There is a great Arabic proverb: 'farkh al-bat awwam'. In English, 'the son of a duck, floats', or, 'like father, like son'. In Syrian President Bashar al-Assad's case, Mr al-Assad doesn't so much float as sink like a stone.
Fifteen years ago today, Bashar 'inherited' the rule of Syria from his father, who, to be clear, wasn't much of a floater himself. Fifteen years on, Bashar has practically destroyed the country.
On 17 July, 2000, Bashar delivered his inaugural speech to the nation. It gave many Syrians hope. Perhaps now they could be freed from the suffocation of Hafez' dictatorship.
To put it mildly, Bashar's ascension to power hadn't quite been within the rules. The Syrian constitution was conveniently amended to allow the 34-year-old Bashar - a relative youngster - to be head of state.
And yet Bashar's first speech hinted at better times to come. And thus ensued a short period of promises, for political, economic and legal reforms.
One year in, this fragile Damascus Spring skipped summer and headed straight to a cold autumn: pro-reform MPs and activists were detained, crushing hopes of a break with authoritarian past of Hafez al-Assad.
2001-2011: The wasted decade
Bashar had found his preferred style, copied directly from his father's playbook. The first ten years of his rule were marked by severe repression, human rights violations and censorship. Human Rights Watch blasted these ten years as 'a wasted decade'. People were arbitrarily detained, tortured and disappeared. Human rights lawyers were detained (in 2007, lawyer Anwar al-Bunni was sentenced to five years in prison for the crime of alleging that a man had died in a Syrian jail because of its inhuman conditions). Political and rights activists wanting to travel to shed light on the worst violations were banned from travelling.
2011-2015: Things got a whole lot worse
The tale of the Arab Spring's arrival to Syria is now familiar, and often recalled. Bashar alleged he'd done sufficient reforms that no Arab Spring would darken Syria's door. The wasted decade, however, had told a very different story. Sustained regime repression and corruption combined with a severe drought from 2006 until 2009 to ensure Syria would not be exempt from popular demands across the region for reform.
Protests started slowly. 6 March 2011 ushered in a sharp acceleration. The regime arrested a group of teenagers in Dera'a and reportedly tortured them, for the crime of painting graffiti on a wall that read, 'The people want the regime to fall'. At that point, the people of Dera'a had had enough. Protests quickly spread in the city, and then nationwide.
Bashar's regime responded the only way it knew how: with violent repression. Bashar and his men just didn't have it in them to govern wisely and with compassion. And so they lost all credibility in the minds of many, many Syrians and the international community.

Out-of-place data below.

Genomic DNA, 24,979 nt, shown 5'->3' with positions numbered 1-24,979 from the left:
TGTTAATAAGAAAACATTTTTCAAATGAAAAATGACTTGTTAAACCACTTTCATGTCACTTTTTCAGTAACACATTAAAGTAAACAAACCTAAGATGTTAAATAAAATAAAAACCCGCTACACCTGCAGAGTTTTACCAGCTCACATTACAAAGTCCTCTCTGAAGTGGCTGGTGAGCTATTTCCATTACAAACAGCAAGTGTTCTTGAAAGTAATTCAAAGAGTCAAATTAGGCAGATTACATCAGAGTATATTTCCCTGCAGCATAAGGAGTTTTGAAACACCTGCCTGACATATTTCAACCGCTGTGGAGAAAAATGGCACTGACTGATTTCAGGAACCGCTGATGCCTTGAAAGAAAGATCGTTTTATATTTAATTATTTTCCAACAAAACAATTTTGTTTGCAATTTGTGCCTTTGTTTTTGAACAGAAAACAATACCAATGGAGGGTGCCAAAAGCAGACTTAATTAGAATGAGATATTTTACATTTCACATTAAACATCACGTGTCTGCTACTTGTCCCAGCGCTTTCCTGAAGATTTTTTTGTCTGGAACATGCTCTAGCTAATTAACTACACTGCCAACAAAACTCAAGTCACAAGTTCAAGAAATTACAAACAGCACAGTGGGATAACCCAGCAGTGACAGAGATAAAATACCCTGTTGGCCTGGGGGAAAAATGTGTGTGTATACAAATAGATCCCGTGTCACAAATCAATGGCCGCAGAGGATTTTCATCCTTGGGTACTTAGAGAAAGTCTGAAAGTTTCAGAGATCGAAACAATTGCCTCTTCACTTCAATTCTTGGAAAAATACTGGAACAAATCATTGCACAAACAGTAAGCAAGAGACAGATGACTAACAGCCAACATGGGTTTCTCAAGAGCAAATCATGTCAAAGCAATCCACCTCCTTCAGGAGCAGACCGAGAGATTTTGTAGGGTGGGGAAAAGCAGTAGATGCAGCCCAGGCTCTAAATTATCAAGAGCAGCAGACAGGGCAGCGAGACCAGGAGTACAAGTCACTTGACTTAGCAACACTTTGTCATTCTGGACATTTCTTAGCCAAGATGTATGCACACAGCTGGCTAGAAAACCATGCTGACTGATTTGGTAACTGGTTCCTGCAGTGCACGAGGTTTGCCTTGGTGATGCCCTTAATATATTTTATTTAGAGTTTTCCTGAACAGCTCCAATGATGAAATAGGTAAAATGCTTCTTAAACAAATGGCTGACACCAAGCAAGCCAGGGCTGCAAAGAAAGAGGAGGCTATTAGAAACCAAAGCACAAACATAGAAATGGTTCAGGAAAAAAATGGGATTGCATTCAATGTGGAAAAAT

The regime's crimes are too numerous to recount here. There are some bloody milestones, of course: the 2012 Houla massacre; 2013, when the regime stood accused - and still does - of using chemical weapons in the Damascus suburbs, killing hundreds of civilians, including many children as they slept; 2014, the damning evidence of 55,000 digital images, comprising about 11,000 victims, leaked by Syrian military defector Caesar showing systematic torture amounting to war crimes.
Today: Bashar is a failure, and worse
Today, Bashar and his regime stand guilty of total failure and, worse, of a litany of shocking war crimes. As an example, on a daily basis the regime rains barrel bombs indiscriminately down on the heads of Syrian civilians, flagrantly violating UN Security Council Resolution 2139. As so-called President, he has become totemic in the Syrian conflict. That he clings on to power so viciously makes him the ultimate recruiting sergeant for ISIL and other violent extremists.
And yet he tries to pervert the fact of extremists on Syrian soil into a lie about how he stands up for secularism and is the ultimate protector of minorities. He does none of that, but rather has pulled yet another page from the Hafez playbook, manipulating and exploiting minority groups within Syria to be dependent on him and his rule, using them to extend his power and refusing them the dignity of asserting their own identity and destiny.
The result is chaos. Syria is in a dire state. Well over 200,000 people have been killed. Over 12million Syrians - around half of the pre-war population - need humanitarian assistance. There are more than four million refugees. Three million Syrian children no longer attend school. Over half of Syria's public hospitals have been damaged, many of them targeted by the regime.
So what now?
There is only one way to end this conflict, and that is through a negotiated settlement which produces a political transition. For all the reasons set out above, Assad cannot be part of Syria's future.
Were the UN Security Council to be agreed on what to do, the international community might act with more pressure to end Syria's misery. For well known reasons, that agreement isn't in sight.
So the UK will do what it can. We have just announced another £100m of aid. In areas wrested from the regime's control, we work to support moderation and local governance, for access to justice and community security and to help rescue teams willing to dig victims from under the rubble caused by Assad's barrel bombs. In Jordan, our support includes training for police in Zaatari camp, who are providing safety for the refugees there. We support the political Opposition. We work to impose international sanctions on the regime. We have destroyed almost 200 tonnes of Assad's chemical weapons.
As I said, we do what we can to help. We try to keep ordinary Syrians' lives afloat. Which is precisely the opposite of what Bashar does. More the son of a gun, rather than son of a duck.
Gareth Bayley is the UK Special Representative to SyriaSuggest a correction